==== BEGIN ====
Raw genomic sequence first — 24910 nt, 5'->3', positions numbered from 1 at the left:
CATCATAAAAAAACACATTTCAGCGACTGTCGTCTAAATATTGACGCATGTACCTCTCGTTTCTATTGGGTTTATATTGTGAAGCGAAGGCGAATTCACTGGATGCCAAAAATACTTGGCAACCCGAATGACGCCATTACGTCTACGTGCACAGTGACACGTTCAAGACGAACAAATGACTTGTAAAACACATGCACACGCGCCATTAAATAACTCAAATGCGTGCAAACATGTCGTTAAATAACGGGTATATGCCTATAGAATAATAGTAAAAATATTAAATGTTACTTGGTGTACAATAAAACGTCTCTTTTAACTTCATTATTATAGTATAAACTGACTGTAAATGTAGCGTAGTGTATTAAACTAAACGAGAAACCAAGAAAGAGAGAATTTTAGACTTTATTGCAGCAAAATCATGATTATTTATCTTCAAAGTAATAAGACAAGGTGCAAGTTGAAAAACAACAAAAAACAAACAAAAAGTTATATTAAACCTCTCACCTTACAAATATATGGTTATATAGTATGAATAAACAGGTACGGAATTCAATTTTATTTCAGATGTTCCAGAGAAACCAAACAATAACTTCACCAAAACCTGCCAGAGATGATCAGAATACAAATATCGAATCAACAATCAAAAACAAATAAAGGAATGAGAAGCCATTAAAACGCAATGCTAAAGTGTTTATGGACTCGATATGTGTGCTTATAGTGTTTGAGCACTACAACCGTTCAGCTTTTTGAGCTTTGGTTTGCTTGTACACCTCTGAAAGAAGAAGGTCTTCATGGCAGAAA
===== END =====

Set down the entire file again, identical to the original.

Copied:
Raw genomic sequence first — 24910 nt, 5'->3', positions numbered from 1 at the left:
CATCATAAAAAAACACATTTCAGCGACTGTCGTCTAAATATTGACGCATGTACCTCTCGTTTCTATTGGGTTTATATTGTGAAGCGAAGGCGAATTCACTGGATGCCAAAAATACTTGGCAACCCGAATGACGCCATTACGTCTACGTGCACAGTGACACGTTCAAGACGAACAAATGACTTGTAAAACACATGCACACGCGCCATTAAATAACTCAAATGCGTGCAAACATGTCGTTAAATAACGGGTATATGCCTATAGAATAATAGTAAAAATATTAAATGTTACTTGGTGTACAATAAAACGTCTCTTTTAACTTCATTATTATAGTATAAACTGACTGTAAATGTAGCGTAGTGTATTAAACTAAACGAGAAACCAAGAAAGAGAGAATTTTAGACTTTATTGCAGCAAAATCATGATTATTTATCTTCAAAGTAATAAGACAAGGTGCAAGTTGAAAAACAACAAAAAACAAACAAAAAGTTATATTAAACCTCTCACCTTACAAATATATGGTTATATAGTATGAATAAACAGGTACGGAATTCAATTTTATTTCAGATGTTCCAGAGAAACCAAACAATAACTTCACCAAAACCTGCCAGAGATGATCAGAATACAAATATCGAATCAACAATCAAAAACAAATAAAGGAATGAGAAGCCATTAAAACGCAATGCTAAAGTGTTTATGGACTCGATATGTGTGCTTATAGTGTTTGAGCACTACAACCGTTCAGCTTTTTGAGCTTTGGTTTGCTTGTACACCTCTGAAAGAAGAAGGTCTTCATGGCAGAAA